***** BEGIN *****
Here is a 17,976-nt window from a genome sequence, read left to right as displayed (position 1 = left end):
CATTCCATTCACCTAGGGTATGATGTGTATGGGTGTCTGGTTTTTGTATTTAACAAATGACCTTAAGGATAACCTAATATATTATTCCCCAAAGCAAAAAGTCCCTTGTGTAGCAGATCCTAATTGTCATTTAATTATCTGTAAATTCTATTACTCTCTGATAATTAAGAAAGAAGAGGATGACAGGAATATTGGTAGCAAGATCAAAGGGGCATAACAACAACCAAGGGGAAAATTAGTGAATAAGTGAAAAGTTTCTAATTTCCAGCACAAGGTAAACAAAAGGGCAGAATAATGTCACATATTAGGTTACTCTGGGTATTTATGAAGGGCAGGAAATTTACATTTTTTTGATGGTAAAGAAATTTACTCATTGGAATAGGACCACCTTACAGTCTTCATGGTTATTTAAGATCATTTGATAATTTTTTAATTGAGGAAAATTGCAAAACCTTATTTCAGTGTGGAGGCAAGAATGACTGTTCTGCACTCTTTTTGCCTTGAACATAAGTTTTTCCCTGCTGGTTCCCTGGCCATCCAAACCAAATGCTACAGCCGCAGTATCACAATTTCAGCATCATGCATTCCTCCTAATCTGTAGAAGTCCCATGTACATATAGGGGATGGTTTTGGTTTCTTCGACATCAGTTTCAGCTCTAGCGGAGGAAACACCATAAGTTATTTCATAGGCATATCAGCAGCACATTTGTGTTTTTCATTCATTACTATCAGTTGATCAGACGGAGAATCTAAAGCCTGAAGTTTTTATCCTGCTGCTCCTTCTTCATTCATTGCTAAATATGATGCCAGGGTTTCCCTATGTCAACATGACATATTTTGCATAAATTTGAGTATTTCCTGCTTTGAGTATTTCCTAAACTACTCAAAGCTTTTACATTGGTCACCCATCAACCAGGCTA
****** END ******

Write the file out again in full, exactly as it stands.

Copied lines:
Here is a 17,976-nt window from a genome sequence, read left to right as displayed (position 1 = left end):
CATTCCATTCACCTAGGGTATGATGTGTATGGGTGTCTGGTTTTTGTATTTAACAAATGACCTTAAGGATAACCTAATATATTATTCCCCAAAGCAAAAAGTCCCTTGTGTAGCAGATCCTAATTGTCATTTAATTATCTGTAAATTCTATTACTCTCTGATAATTAAGAAAGAAGAGGATGACAGGAATATTGGTAGCAAGATCAAAGGGGCATAACAACAACCAAGGGGAAAATTAGTGAATAAGTGAAAAGTTTCTAATTTCCAGCACAAGGTAAACAAAAGGGCAGAATAATGTCACATATTAGGTTACTCTGGGTATTTATGAAGGGCAGGAAATTTACATTTTTTTGATGGTAAAGAAATTTACTCATTGGAATAGGACCACCTTACAGTCTTCATGGTTATTTAAGATCATTTGATAATTTTTTAATTGAGGAAAATTGCAAAACCTTATTTCAGTGTGGAGGCAAGAATGACTGTTCTGCACTCTTTTTGCCTTGAACATAAGTTTTTCCCTGCTGGTTCCCTGGCCATCCAAACCAAATGCTACAGCCGCAGTATCACAATTTCAGCATCATGCATTCCTCCTAATCTGTAGAAGTCCCATGTACATATAGGGGATGGTTTTGGTTTCTTCGACATCAGTTTCAGCTCTAGCGGAGGAAACACCATAAGTTATTTCATAGGCATATCAGCAGCACATTTGTGTTTTTCATTCATTACTATCAGTTGATCAGACGGAGAATCTAAAGCCTGAAGTTTTTATCCTGCTGCTCCTTCTTCATTCATTGCTAAATATGATGCCAGGGTTTCCCTATGTCAACATGACATATTTTGCATAAATTTGAGTATTTCCTGCTTTGAGTATTTCCTAAACTACTCAAAGCTTTTACATTGGTCACCCATCAACCAGGCTA